Sharing the Creative Spirit: Indigenous Community Art Projects
Christi Belcourt and Sherry Farrell Racette, Métis, “Walking With Our Sisters”
Dylan Miner, Métis, “Anishnaabensag Biimskowebshkigewag” (Native Kids Ride Bikes)
Douglas Miles, San Carlos Apache/Akimel O’odham, Apache Skateboards
Andrea R. Hanley, Navajo, Membership and Program Manager, Museum of Contemporary Native Arts (moderator)
IARC Speaker Series, Museum of Contemporary Native Arts
Wednesday, March 26, 2014, 12:00 pm, Free
“Sharing the Creative Spirit: Indigenous Community Art Projects” with Douglas Miles, Dylan Miner, Sherry Farrell Racette, and Christi Belcourt. This panel discussion was moderated by Museum of Contemporary Native Art Membership and Program Manager, Andrea R. Hanley.
The importance of working with local and Native communities is becoming an increasingly common theme with contemporary artists. This panel discussion will examine three such community-based projects and their impact on both a local and national scale.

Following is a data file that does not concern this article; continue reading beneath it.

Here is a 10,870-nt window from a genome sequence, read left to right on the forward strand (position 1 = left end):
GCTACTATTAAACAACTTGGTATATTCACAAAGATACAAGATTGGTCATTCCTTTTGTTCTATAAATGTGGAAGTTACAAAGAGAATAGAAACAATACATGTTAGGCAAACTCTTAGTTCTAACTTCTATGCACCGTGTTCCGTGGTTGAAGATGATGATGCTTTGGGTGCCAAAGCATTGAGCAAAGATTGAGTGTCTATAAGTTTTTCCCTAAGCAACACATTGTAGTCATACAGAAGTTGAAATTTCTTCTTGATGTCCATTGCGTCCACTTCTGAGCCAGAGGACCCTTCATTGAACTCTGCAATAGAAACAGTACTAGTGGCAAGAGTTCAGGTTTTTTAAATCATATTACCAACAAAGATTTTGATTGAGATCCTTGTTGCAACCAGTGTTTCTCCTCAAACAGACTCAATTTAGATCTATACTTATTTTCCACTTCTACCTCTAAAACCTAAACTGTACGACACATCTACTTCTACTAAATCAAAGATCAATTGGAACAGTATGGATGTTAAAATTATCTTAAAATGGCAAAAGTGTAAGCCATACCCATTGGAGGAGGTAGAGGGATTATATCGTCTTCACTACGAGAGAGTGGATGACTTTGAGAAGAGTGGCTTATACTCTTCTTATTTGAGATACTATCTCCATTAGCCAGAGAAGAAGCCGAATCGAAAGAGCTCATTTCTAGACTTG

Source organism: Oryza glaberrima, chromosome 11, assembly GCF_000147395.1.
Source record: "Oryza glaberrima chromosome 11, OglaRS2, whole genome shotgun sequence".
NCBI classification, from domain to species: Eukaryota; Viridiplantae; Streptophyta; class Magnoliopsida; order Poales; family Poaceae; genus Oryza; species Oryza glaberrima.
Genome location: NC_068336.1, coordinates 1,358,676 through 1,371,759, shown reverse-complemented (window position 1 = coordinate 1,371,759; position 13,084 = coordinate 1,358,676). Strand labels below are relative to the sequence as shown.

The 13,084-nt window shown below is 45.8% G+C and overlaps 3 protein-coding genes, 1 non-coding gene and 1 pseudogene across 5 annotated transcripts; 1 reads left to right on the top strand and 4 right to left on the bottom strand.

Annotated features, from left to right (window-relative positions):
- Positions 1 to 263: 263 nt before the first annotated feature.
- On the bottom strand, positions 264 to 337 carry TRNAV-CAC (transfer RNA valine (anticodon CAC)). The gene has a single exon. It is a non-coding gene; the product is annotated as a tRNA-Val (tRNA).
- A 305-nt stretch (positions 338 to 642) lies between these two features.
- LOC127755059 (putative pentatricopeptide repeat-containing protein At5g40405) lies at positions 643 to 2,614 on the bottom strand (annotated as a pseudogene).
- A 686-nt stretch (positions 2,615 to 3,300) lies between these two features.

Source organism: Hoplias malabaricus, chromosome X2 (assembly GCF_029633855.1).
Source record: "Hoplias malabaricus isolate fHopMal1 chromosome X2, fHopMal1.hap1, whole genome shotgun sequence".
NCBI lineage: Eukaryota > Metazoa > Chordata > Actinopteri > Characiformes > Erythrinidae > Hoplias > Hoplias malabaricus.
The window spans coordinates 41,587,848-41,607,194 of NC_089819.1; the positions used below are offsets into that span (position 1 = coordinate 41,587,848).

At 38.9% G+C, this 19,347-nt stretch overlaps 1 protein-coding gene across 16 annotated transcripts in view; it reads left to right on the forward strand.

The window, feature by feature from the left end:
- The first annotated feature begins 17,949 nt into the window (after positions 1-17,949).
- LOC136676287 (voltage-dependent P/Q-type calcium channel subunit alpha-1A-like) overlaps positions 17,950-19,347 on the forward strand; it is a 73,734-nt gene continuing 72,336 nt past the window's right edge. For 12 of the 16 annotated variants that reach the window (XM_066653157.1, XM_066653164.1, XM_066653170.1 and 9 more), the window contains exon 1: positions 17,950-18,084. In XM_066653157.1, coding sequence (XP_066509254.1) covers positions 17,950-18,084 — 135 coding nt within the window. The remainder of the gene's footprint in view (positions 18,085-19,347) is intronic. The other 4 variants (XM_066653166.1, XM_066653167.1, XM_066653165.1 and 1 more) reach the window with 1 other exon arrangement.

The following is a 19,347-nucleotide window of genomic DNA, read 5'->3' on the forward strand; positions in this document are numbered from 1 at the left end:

Links to Projects
Christi BelcourtChristi Belcourt is a leading contemporary artist in Canada whose work relays a variety of meanings including concerns for the environment, biodiversity, spirituality, and indigenous rights. Currently she is leading the “Walking With Our Sisters” project, a massive endeavor that combines art, traditional indigenous knowledge, indigenous ceremony, and spirituality in a community-driven project that involves 1,372 artists, 1,726 pairs of moccasin tops, and an exhibit tour that will travel North America to thirty-two locations until 2020. Without government funding, the project is being done by volunteers and involves thousands of people in community organizing.